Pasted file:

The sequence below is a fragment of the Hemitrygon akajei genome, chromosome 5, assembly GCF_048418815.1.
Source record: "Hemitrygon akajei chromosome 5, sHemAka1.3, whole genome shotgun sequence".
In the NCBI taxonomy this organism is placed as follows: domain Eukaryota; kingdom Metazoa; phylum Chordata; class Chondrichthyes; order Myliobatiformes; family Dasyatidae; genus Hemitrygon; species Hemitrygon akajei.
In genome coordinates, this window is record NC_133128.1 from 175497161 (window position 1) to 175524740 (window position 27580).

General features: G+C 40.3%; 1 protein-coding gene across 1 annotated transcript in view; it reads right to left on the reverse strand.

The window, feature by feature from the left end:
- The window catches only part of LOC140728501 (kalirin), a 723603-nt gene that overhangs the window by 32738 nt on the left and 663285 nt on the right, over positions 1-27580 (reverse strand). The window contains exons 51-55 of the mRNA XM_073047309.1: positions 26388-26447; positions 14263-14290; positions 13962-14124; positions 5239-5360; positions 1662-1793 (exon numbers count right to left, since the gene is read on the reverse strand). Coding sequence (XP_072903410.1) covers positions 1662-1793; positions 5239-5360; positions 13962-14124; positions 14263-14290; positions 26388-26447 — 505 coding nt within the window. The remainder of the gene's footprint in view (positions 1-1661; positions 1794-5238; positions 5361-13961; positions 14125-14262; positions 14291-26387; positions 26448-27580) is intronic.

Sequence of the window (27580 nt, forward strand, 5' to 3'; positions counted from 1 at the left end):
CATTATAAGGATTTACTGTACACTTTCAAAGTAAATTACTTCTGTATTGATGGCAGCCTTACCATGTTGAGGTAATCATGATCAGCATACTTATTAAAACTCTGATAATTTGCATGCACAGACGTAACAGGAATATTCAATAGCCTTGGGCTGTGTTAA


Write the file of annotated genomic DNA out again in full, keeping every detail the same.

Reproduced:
The sequence below is a fragment of the Hemitrygon akajei genome, chromosome 5, assembly GCF_048418815.1.
Source record: "Hemitrygon akajei chromosome 5, sHemAka1.3, whole genome shotgun sequence".
In the NCBI taxonomy this organism is placed as follows: domain Eukaryota; kingdom Metazoa; phylum Chordata; class Chondrichthyes; order Myliobatiformes; family Dasyatidae; genus Hemitrygon; species Hemitrygon akajei.
In genome coordinates, this window is record NC_133128.1 from 175497161 (window position 1) to 175524740 (window position 27580).

General features: G+C 40.3%; 1 protein-coding gene across 1 annotated transcript in view; it reads right to left on the reverse strand.

The window, feature by feature from the left end:
- The window catches only part of LOC140728501 (kalirin), a 723603-nt gene that overhangs the window by 32738 nt on the left and 663285 nt on the right, over positions 1-27580 (reverse strand). The window contains exons 51-55 of the mRNA XM_073047309.1: positions 26388-26447; positions 14263-14290; positions 13962-14124; positions 5239-5360; positions 1662-1793 (exon numbers count right to left, since the gene is read on the reverse strand). Coding sequence (XP_072903410.1) covers positions 1662-1793; positions 5239-5360; positions 13962-14124; positions 14263-14290; positions 26388-26447 — 505 coding nt within the window. The remainder of the gene's footprint in view (positions 1-1661; positions 1794-5238; positions 5361-13961; positions 14125-14262; positions 14291-26387; positions 26448-27580) is intronic.

Sequence of the window (27580 nt, forward strand, 5' to 3'; positions counted from 1 at the left end):
CATTATAAGGATTTACTGTACACTTTCAAAGTAAATTACTTCTGTATTGATGGCAGCCTTACCATGTTGAGGTAATCATGATCAGCATACTTATTAAAACTCTGATAATTTGCATGCACAGACGTAACAGGAATATTCAATAGCCTTGGGCTGTGTTAA